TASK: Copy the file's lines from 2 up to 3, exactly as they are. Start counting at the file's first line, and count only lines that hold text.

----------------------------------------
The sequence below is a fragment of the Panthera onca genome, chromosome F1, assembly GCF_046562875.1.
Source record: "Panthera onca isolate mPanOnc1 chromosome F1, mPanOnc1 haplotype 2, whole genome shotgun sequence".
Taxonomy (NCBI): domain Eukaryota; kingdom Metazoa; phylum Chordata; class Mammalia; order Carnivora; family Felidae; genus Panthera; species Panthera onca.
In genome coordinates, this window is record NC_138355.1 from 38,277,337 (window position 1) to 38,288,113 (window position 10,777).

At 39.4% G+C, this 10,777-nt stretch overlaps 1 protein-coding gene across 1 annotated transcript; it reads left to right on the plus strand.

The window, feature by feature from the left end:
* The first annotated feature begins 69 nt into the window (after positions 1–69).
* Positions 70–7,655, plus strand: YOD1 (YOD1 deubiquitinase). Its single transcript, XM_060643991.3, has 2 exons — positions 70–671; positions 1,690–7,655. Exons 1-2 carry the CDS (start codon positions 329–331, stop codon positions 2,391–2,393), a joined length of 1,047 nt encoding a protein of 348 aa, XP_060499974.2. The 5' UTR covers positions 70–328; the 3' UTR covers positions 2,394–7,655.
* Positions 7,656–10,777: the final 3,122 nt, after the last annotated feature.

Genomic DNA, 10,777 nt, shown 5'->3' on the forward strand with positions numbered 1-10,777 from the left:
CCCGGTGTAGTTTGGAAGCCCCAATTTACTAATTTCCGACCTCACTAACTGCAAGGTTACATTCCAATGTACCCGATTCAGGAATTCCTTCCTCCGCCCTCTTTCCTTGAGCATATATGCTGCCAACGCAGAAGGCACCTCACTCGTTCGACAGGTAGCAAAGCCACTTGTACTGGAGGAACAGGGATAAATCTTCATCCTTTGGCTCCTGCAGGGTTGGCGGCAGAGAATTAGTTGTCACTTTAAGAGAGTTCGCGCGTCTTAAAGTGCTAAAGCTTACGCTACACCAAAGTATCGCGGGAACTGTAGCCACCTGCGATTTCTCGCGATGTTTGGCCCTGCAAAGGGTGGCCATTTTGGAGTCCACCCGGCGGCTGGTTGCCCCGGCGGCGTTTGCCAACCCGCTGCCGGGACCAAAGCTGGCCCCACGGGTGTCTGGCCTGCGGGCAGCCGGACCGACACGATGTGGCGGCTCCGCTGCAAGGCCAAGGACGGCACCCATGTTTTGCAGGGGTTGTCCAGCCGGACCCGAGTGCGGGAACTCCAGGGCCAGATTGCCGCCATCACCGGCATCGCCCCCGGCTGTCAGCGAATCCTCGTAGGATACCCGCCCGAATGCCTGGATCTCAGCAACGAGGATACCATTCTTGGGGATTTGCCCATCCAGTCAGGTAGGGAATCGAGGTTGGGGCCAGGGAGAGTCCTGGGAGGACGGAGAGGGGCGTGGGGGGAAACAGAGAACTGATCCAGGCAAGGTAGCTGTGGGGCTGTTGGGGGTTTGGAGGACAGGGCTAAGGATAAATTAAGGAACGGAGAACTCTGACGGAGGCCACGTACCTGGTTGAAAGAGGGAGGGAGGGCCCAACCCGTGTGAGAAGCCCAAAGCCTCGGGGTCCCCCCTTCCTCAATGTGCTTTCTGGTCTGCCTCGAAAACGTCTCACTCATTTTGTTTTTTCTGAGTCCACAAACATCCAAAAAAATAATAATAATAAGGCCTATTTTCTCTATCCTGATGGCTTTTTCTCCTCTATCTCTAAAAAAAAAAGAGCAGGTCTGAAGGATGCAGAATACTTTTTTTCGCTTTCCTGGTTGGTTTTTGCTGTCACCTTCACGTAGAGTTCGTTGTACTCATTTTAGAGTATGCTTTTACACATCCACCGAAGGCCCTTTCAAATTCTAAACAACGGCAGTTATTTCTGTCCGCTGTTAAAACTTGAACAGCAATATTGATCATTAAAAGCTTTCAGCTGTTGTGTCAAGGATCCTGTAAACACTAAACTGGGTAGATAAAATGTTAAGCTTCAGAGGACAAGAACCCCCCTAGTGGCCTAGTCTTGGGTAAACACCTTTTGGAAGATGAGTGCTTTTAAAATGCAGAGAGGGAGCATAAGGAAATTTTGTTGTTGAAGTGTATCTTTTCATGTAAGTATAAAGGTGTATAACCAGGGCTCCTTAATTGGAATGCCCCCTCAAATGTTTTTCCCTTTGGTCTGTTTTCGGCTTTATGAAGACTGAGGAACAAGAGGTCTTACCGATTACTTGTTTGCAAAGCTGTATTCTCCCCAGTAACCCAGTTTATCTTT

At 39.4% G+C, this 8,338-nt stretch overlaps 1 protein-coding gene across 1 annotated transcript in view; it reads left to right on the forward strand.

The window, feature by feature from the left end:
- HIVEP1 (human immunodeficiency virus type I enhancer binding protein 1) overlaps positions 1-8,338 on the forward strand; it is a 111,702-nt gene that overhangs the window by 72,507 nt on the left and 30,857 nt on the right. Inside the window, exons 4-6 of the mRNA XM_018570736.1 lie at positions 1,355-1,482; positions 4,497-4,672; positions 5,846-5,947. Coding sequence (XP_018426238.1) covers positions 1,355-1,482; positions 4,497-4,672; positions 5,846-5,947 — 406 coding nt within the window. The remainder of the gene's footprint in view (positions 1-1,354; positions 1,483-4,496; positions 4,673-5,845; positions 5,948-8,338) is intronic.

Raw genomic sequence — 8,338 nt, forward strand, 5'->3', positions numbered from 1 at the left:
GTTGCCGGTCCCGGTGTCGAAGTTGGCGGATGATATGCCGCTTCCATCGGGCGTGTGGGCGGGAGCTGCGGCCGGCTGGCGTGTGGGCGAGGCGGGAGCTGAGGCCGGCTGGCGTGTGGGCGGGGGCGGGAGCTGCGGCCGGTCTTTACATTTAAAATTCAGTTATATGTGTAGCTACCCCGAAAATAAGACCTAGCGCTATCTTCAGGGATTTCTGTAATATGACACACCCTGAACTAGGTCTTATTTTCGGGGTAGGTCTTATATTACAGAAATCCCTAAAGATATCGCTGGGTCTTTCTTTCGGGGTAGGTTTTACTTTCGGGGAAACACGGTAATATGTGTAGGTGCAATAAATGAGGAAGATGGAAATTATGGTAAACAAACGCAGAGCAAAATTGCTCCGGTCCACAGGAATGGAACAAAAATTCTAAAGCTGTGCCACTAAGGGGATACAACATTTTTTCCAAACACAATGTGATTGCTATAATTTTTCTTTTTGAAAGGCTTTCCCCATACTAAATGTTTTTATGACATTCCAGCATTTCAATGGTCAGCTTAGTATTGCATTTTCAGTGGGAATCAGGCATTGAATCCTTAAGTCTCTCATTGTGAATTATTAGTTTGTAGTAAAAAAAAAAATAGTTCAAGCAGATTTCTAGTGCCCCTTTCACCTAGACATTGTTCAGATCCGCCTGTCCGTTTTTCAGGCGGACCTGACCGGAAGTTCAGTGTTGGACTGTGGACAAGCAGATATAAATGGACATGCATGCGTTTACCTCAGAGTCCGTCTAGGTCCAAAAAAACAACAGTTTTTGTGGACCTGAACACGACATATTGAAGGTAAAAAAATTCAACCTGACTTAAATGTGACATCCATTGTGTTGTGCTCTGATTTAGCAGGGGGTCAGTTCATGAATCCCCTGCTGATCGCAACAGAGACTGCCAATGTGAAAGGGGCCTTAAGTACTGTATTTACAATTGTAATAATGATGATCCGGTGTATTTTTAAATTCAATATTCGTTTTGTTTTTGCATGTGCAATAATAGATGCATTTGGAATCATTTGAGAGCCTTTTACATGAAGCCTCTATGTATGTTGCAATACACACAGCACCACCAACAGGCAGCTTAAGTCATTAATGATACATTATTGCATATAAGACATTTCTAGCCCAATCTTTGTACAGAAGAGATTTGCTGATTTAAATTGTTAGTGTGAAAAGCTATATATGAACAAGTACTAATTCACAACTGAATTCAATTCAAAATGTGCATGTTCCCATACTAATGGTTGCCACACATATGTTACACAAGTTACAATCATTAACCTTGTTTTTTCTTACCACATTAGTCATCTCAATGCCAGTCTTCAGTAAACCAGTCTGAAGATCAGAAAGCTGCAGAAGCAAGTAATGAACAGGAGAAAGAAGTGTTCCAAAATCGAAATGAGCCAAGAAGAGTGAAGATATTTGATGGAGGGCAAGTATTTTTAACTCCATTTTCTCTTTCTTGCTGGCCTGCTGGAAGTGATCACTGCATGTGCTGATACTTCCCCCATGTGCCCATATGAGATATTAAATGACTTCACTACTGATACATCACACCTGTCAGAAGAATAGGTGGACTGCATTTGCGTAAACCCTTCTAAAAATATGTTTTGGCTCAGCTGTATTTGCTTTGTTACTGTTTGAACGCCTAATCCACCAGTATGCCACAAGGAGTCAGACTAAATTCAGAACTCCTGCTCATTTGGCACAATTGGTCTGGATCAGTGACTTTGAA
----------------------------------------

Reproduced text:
Source record: "Panthera onca isolate mPanOnc1 chromosome F1, mPanOnc1 haplotype 2, whole genome shotgun sequence".
Taxonomy (NCBI): domain Eukaryota; kingdom Metazoa; phylum Chordata; class Mammalia; order Carnivora; family Felidae; genus Panthera; species Panthera onca.